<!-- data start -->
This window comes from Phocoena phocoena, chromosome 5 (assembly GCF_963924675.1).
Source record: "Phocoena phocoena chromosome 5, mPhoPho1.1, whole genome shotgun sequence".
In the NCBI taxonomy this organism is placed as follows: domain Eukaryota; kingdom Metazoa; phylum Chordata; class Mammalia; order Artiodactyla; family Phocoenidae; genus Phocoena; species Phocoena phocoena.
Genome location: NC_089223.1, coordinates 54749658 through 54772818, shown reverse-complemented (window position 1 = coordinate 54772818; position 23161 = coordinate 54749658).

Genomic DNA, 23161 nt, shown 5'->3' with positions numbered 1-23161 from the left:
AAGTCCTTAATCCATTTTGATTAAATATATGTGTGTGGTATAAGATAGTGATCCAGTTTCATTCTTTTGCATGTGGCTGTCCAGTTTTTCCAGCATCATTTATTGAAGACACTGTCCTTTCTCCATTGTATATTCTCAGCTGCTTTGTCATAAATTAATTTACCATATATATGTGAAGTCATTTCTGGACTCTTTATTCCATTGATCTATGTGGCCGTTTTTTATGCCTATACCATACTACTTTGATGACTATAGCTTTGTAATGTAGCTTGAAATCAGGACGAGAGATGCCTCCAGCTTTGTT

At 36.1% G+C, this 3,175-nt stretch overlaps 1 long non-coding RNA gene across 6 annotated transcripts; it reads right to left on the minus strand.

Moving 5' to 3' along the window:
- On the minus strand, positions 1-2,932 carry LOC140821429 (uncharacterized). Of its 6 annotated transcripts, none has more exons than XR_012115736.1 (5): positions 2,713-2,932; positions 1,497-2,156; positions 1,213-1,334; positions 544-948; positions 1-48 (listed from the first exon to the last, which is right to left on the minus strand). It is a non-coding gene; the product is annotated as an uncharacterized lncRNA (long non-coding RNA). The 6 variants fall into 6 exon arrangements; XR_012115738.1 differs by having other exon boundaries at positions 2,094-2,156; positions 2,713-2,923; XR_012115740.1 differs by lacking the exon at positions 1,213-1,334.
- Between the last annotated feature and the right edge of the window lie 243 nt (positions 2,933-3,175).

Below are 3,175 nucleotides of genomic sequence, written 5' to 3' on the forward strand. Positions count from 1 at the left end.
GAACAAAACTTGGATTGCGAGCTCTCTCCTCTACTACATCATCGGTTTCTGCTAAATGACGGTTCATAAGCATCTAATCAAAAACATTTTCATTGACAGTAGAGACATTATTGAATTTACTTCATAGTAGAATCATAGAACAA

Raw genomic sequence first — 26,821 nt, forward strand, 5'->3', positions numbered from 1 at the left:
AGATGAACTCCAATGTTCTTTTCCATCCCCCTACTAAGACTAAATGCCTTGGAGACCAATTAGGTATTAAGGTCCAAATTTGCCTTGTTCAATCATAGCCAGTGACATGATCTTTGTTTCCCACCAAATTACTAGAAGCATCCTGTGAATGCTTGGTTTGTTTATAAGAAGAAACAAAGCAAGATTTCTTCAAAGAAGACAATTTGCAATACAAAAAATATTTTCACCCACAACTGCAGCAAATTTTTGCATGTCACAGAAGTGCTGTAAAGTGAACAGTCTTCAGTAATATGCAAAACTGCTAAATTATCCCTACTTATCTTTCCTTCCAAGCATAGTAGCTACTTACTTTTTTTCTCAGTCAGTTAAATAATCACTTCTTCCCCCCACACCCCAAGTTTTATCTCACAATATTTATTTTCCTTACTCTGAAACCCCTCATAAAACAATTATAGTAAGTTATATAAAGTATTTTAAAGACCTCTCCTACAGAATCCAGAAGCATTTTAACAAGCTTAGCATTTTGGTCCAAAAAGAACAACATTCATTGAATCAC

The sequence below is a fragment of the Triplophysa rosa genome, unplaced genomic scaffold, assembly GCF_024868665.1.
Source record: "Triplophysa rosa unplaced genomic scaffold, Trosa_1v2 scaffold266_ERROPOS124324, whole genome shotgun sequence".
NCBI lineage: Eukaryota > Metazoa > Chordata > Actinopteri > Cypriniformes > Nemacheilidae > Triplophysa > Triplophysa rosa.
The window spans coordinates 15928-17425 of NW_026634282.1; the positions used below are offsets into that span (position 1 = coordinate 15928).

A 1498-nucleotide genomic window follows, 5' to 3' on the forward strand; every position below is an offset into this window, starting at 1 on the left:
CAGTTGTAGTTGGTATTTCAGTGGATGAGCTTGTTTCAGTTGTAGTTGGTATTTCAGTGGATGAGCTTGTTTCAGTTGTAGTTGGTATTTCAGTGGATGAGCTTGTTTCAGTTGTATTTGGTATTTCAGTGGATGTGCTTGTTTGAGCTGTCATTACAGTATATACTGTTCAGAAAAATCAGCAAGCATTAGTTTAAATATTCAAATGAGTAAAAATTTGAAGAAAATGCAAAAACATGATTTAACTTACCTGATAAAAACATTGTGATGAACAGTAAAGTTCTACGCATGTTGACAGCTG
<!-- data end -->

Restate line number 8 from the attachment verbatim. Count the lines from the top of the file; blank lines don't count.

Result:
Moving 5' to 3' along the window: